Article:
More than four years after the system launched in the U.S. and Japan, Microsoft’s Xbox is a surprising success Stateside and an abysmal failure in the Land of the Rising Sun. In America, consumers on average buy more than 100,000 of the systems per month; in Japan, fewer than 300 are sold.
So why hasn’t Xbox sold better in Japan and, perhaps more crucial, why are homegrown consoles Nintendo’s GameCube and Sony’s PlayStation 2 selling at a faster rate?
There is one factor that gamers and publishers agree upon: Japanese gamers have different tastes than their Stateside brethren. In Japan, players favor Japanese franchises like “Dynasty Warriors,” “Onimusha,” “Winning Eleven” and, of course, “Dragon Quest.”
Role-playing games also rule in the Land of the Rising Sun, with the topselling PlayStation 2 games being “Dragon Quest VIII,” “Final Fantasy X,” “Final Fantasy X-2” and “Dragon Quest V” — all RPGs published by powerhouse Square Enix.
Sony publishes only four of the top 20 bestselling PlayStation 2 games in Japan and relies on third-party contributions. The company has an investment in Square Enix, which has made it difficult for Microsoft or Nintendo to ink deals with the top-tier developer.
Similarly, ex- prexy of Nintendo Hiroshi Yamauchi established the Q Fund — a cash reserve to fund upstart studios so they can make software exclusively for Nintendo platforms. Game Designer’s Studio, headed by Akitoshi Kawazu, created “Final Fantasy Crystal Chronicles” for GameCube under the deal.
Microsoft might have failed to deliver appealing titles in its first run in the country, but the publisher hasn’t given up on the Japanese market. The company intends to launch its next-generation console in Japan before Nintendo or Sony roll out theirs, and the company recently made a move similar to Nintendo’s, except grander, in an attempt to finally attract Japanese gamers.
The company has forged an exclusive partnership with former Square president Hironobu Sakaguchi, whose new studio, Mistwalker, will develop two exclusive RPGs for the Xbox 360. Sakaguchi, who kickstarted the “Final Fantasy” series, has been a pivotal figure in Square’s success. Mistwalker’s two games will boast teams of 100-150 people each, which suggests that the production values will rival, if not exceed, Square’s top titles.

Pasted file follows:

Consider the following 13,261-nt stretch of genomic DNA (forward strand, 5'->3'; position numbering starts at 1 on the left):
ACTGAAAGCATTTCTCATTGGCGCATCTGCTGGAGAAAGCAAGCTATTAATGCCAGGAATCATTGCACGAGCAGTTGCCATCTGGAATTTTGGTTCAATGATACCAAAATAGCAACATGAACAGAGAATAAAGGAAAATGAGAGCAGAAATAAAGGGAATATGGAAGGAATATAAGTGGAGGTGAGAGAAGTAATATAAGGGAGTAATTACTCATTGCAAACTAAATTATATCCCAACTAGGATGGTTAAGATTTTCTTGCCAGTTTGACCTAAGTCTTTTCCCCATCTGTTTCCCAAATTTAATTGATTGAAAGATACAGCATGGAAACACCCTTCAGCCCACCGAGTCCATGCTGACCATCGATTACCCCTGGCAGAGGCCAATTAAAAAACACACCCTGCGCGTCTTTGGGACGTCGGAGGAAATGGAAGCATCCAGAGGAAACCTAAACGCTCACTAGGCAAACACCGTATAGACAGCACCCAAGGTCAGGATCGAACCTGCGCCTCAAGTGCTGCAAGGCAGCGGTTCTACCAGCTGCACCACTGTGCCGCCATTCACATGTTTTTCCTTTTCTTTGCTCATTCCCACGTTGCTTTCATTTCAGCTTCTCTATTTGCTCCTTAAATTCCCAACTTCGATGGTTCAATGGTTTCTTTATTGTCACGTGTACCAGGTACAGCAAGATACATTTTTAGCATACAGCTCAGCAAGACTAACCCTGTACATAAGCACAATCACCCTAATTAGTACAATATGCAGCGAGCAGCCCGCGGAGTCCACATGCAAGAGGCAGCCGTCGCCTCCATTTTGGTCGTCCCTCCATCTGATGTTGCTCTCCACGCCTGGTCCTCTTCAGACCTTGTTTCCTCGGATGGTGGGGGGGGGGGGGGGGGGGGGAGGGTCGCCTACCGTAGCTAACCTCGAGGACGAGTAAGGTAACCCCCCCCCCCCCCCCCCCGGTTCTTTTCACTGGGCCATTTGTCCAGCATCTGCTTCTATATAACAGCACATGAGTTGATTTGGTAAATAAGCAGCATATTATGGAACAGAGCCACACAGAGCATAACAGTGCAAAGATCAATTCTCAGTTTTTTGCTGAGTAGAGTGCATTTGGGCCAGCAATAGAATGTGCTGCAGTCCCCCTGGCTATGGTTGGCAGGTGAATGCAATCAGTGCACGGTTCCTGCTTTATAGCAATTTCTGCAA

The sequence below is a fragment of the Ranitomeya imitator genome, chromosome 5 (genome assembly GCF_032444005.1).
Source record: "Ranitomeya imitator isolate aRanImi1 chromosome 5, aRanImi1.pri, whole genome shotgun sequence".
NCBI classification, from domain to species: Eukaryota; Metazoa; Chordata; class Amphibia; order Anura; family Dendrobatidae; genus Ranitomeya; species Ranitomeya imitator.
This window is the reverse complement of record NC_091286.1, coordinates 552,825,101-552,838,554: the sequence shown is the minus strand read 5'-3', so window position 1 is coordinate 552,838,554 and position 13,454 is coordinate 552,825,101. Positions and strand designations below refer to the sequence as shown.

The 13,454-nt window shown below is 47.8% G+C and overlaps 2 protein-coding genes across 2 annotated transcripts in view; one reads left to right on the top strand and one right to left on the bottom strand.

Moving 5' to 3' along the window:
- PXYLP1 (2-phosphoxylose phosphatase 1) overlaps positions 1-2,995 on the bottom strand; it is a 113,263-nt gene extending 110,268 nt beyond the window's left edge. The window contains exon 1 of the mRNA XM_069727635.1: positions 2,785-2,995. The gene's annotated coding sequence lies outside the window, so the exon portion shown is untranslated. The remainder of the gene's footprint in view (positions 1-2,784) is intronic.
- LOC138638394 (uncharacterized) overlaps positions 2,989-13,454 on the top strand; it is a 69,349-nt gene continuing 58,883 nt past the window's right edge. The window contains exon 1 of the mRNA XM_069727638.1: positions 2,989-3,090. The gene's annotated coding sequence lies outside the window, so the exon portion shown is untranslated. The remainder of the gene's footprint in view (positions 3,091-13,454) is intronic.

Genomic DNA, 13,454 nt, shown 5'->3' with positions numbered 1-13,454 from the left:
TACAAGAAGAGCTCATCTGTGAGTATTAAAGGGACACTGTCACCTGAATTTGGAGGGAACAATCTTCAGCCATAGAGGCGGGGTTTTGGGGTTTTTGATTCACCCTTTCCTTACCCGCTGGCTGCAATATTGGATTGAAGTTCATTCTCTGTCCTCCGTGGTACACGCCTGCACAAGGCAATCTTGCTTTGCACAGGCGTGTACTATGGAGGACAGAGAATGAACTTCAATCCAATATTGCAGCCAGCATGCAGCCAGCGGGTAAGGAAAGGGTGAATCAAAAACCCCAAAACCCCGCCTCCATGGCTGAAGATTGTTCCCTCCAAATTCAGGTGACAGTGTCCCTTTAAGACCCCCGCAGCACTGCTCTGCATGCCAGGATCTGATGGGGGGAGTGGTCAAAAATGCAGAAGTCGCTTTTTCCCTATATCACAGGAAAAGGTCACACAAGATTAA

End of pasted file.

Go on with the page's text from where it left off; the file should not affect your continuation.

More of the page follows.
“It’s a main priority for me in the next 12-18 months to ensure Japanese developers are our partners,” says Peter Moore, Microsoft’s vice president of worldwide marketing and publishing. “This is an investment that will pay off in the future and will be a platform-driving set of games for our next-generation system.”
While Microsoft and Sony pursue Japanese third-party support in the next-gen wars, Nintendo is more likely to draw upon its own licenses for its forthcoming Revolution console. Nintendo publishes the top 12 bestselling GameCube titles in Japan and its lucrative licenses include “Mario Bros.,” “Zelda” and “Pokemon.”
Nintendo believes the Japanese games market is in a slump and is therefore seeking to attract consumers not normally interested in videogames. To do that, the developer is creating simpler, pick-up-and-play software like “Wario Ware” and “Nintendogs,” which are in stark contrast to the big-budgeted efforts coming from many third parties.
Is there room in Japan for three bears? Microsoft, armed with a smaller, sleeker console and formidable Japanese support, hopes the answer is yes.
Matt Casamassina is editor in chief of IGNcube.